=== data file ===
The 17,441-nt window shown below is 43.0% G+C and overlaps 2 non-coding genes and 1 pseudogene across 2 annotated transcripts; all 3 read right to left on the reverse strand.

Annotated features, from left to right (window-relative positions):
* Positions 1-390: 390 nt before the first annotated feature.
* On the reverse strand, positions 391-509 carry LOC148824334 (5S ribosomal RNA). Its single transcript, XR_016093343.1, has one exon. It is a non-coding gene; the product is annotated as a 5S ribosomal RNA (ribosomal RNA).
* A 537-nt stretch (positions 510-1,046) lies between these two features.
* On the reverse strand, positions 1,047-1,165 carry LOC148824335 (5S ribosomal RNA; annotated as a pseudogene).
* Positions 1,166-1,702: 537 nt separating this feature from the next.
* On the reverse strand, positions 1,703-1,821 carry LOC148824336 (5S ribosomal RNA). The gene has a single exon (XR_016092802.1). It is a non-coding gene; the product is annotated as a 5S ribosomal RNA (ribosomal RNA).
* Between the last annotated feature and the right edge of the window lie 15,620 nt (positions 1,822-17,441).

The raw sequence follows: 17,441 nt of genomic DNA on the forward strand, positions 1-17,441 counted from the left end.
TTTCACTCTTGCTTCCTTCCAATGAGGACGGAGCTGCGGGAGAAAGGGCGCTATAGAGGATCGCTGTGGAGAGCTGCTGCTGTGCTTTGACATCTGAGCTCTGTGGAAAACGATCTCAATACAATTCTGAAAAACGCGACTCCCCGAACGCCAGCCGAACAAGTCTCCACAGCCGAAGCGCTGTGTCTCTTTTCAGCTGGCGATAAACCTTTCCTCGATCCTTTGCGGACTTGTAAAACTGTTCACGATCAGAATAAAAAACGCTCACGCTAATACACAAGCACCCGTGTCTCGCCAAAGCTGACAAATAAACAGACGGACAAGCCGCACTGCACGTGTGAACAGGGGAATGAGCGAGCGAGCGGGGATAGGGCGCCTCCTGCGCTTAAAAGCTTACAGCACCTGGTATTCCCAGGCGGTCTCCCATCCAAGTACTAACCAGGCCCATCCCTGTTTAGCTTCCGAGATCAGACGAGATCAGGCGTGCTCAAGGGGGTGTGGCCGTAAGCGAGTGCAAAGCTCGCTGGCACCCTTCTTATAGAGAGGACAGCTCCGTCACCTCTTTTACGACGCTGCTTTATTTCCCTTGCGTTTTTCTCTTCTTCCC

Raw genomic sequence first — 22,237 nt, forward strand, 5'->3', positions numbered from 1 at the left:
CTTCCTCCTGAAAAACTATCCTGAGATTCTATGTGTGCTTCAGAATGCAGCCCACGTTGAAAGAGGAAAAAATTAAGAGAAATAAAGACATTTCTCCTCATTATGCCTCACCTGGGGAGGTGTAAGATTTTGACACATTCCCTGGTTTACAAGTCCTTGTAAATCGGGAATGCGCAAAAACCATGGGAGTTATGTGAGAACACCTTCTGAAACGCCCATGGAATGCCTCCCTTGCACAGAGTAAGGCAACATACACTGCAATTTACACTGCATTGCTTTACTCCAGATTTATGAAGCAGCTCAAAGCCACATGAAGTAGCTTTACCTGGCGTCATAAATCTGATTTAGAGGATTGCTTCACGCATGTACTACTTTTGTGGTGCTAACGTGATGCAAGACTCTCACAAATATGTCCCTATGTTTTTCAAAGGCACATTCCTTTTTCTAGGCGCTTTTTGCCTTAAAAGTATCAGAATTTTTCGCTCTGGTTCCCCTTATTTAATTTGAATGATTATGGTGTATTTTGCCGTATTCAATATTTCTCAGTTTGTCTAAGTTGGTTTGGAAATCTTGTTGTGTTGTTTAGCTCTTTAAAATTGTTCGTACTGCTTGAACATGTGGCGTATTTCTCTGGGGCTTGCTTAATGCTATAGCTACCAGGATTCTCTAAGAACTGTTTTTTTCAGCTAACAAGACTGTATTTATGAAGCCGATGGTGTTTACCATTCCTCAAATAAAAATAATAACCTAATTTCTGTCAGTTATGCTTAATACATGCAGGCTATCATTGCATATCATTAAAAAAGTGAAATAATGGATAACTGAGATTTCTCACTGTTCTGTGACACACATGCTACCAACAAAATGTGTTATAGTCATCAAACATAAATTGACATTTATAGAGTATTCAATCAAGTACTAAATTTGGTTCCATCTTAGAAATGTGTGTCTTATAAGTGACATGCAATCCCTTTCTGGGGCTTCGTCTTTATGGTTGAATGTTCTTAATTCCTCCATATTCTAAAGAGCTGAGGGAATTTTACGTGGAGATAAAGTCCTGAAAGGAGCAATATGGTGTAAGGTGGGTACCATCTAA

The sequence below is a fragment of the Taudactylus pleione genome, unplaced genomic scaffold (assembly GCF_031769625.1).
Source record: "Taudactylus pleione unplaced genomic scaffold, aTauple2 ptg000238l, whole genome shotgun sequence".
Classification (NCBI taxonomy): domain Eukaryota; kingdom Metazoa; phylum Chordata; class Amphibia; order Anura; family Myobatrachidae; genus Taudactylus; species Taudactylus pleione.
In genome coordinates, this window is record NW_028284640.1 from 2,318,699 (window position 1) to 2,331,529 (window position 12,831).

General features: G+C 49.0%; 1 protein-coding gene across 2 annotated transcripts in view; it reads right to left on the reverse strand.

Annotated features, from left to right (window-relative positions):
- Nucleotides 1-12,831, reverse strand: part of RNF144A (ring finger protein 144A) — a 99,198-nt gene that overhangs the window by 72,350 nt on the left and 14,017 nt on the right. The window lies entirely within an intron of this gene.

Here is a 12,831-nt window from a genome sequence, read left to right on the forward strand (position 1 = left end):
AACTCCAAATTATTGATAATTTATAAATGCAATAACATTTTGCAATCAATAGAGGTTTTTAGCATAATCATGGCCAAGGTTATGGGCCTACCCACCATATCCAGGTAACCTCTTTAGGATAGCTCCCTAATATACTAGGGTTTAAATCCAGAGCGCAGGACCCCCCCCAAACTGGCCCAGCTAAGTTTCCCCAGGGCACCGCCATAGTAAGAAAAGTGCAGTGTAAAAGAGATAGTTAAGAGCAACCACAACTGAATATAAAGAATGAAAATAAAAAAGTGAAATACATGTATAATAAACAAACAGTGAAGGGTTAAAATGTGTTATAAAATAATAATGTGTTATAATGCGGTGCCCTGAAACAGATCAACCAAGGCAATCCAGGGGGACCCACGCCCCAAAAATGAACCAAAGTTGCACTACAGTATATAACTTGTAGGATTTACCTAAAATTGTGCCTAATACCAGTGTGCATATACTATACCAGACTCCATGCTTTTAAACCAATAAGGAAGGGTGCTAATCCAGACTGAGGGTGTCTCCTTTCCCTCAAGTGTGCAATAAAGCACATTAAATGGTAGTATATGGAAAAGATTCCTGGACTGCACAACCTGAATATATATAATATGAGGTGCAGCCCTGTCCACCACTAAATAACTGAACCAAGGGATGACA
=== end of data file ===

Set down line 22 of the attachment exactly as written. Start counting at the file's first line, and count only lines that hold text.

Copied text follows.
AACTCCAAATTATTGATAATTTATAAATGCAATAACATTTTGCAATCAATAGAGGTTTTTAGCATAATCATGGCCAAGGTTATGGGCCTACCCACCATATCCAGGTAACCTCTTTAGGATAGCTCCCTAATATACTAGGGTTTAAATCCAGAGCGCAGGACCCCCCCCAAACTGGCCCAGCTAAGTTTCCCCAGGGCACCGCCATAGTAAGAAAAGTGCAGTGTAAAAGAGATAGTTAAGAGCAACCACAACTGAATATAAAGAATGAAAATAAAAAAGTGAAATACATGTATAATAAACAAACAGTGAAGGGTTAAAATGTGTTATAAAATAATAATGTGTTATAATGCGGTGCCCTGAAACAGATCAACCAAGGCAATCCAGGGGGACCCACGCCCCAAAAATGAACCAAAGTTGCACTACAGTATATAACTTGTAGGATTTACCTAAAATTGTGCCTAATACCAGTGTGCATATACTATACCAGACTCCATGCTTTTAAACCAATAAGGAAGGGTGCTAATCCAGACTGAGGGTGTCTCCTTTCCCTCAAGTGTGCAATAAAGCACATTAAATGGTAGTATATGGAAAAGATTCCTGGACTGCACAACCTGAATATATATAATATGAGGTGCAGCCCTGTCCACCACTAAATAACTGAACCAAGGGATGACA